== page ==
Tony Sparano, the interim head coach of the Oakland Raiders, has said that offensive coordinator Greg Olson will retain play-calling duties. But with only 12 games to try and convince Mark Davis to remove the word interim from his title, one has to imagine Sparano — and offensive-minded coach — will make some changes. The Raiders have the worst offense in the NFL, after all.
So what can Raiders fans expect from Sparano? Let’s take a look at his coaching history to get an idea.
Sparano’s first big break as a coach came when he was given play calling duties for the Dallas Cowboys in 2006. Before then, Sparano was primarily an offensive line and tight ends coach in the NFL. That year, the Cowboys were the fifth-ranked offense in terms of total yards, fifth in pass yards, 13th in rush yards and fourth in points.
- In 2008, Sparano took over as head coach of the Miami Dolphins, where he remained until partway through the 2011 season.
- In 2008, the Dolphins were 12th in the league in total offense, 10th in pass yards, 11th in rush yards and 21st in points.
- In 2009, the Fins were 17th in total yards, 20th in pass yards, 4th in rush yards and 15th in points.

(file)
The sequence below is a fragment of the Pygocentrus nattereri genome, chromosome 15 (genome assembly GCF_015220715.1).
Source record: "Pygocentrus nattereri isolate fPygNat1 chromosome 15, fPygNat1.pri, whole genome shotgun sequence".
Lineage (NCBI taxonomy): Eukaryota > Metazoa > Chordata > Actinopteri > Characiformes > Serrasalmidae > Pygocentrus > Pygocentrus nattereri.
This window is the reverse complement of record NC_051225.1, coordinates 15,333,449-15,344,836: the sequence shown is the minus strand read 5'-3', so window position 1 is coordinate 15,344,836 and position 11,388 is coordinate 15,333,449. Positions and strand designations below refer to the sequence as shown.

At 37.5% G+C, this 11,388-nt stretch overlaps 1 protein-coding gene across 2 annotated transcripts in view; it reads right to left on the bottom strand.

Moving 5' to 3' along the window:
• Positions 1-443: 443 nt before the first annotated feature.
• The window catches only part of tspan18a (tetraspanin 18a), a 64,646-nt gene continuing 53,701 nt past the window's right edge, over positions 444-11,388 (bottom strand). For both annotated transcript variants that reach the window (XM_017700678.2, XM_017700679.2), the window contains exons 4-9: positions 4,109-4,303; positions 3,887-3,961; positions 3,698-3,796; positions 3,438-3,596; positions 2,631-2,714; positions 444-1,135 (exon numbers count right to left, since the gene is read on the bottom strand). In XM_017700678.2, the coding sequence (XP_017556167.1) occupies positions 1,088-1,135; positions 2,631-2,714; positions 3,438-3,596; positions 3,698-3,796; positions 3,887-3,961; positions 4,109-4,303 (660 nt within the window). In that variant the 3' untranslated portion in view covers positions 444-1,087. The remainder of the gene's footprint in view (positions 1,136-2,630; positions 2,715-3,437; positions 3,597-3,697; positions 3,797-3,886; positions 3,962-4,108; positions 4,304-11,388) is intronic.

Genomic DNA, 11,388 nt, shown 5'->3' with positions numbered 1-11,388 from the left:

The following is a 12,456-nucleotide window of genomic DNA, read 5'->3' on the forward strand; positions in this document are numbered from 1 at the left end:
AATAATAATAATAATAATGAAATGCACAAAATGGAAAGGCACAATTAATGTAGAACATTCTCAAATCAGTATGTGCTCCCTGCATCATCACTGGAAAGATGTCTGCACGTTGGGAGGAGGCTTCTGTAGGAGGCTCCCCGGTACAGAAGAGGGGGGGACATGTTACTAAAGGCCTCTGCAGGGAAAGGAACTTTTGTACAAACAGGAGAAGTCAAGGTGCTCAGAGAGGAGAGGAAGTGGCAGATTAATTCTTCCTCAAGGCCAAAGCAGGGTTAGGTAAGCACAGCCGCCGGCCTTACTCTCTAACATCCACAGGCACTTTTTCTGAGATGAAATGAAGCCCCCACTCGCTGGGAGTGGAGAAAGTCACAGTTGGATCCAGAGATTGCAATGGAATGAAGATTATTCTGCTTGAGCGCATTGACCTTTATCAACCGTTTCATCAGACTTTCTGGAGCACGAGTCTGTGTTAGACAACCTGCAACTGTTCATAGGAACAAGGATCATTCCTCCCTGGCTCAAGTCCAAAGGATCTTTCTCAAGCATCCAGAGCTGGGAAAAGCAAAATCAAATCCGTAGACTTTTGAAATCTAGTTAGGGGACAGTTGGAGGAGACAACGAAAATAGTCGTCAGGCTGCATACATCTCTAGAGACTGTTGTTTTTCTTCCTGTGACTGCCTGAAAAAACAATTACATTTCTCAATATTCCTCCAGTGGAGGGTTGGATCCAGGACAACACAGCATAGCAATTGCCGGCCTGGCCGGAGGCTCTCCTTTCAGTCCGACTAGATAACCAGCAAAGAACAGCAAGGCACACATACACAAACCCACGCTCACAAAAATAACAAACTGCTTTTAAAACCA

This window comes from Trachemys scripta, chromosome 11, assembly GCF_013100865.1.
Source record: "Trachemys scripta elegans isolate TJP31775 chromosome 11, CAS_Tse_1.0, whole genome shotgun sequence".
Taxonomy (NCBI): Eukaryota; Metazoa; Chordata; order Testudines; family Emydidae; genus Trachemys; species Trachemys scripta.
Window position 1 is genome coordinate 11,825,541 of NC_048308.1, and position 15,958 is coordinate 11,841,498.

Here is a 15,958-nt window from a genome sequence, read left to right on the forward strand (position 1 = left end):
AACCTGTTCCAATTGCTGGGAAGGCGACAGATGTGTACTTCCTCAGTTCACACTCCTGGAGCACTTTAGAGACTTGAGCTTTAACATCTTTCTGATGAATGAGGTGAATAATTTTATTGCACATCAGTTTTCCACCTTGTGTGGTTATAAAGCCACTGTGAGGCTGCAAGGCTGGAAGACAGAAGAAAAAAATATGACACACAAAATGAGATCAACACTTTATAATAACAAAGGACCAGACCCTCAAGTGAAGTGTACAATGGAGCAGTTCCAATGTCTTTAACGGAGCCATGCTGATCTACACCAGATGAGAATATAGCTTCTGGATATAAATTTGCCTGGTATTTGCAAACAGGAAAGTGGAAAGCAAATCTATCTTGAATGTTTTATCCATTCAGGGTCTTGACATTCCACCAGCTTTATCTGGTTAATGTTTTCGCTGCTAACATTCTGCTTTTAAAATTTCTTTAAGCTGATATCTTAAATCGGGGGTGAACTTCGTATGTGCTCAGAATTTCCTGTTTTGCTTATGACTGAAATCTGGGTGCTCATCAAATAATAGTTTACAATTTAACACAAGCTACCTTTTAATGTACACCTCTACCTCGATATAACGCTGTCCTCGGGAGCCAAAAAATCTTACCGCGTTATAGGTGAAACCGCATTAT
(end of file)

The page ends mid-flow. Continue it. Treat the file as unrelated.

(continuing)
- In 2010, the Fins were 21st in total offense, 16th in pass offense, 21st in rush yards and 30th in points.
In 2o12, Sparano was named the offensive coordinator of the New York Jets with disastrous results. The Jets offense was 30th in total yards, 30th in pass yards, 12th in rushing yards and 28th in points.
For comparison, the 2014 Raiders so far are 32nd in total yards per game, 24th in passing yards per game, 32nd in rushing yards per game and 32nd in points per game.
By far, Sparano’s best season as an offensive coach came with the Cowboys back in 2006. However, play-calling duties were stripped from Sparano and bestowed to Jason Garrett the following year. A large part of his success on offense that year was probably because he had easily the best offensive roster of any year when he was influential in the offensive game plan. His worst year was in 2010, when pretty much nothing worked for him — with that being said, having the 16th most passing yards from Chad Henne isn’t all that bad.
So what’s the moral of the story? Sparano is about as good as the players he coaches. When he had good quarterbacks in Tony Romo and Chad Pennington, his offenses did well. When he had bad quarterbacks like Mark Sanchez and Chad Henne, his offenses struggled. Sparano has not shown himself to be the type that can get a team to play outside themselves, but he does know how to win with good players.
The problem in Oakland is that he won’t have the good players he needs to have success.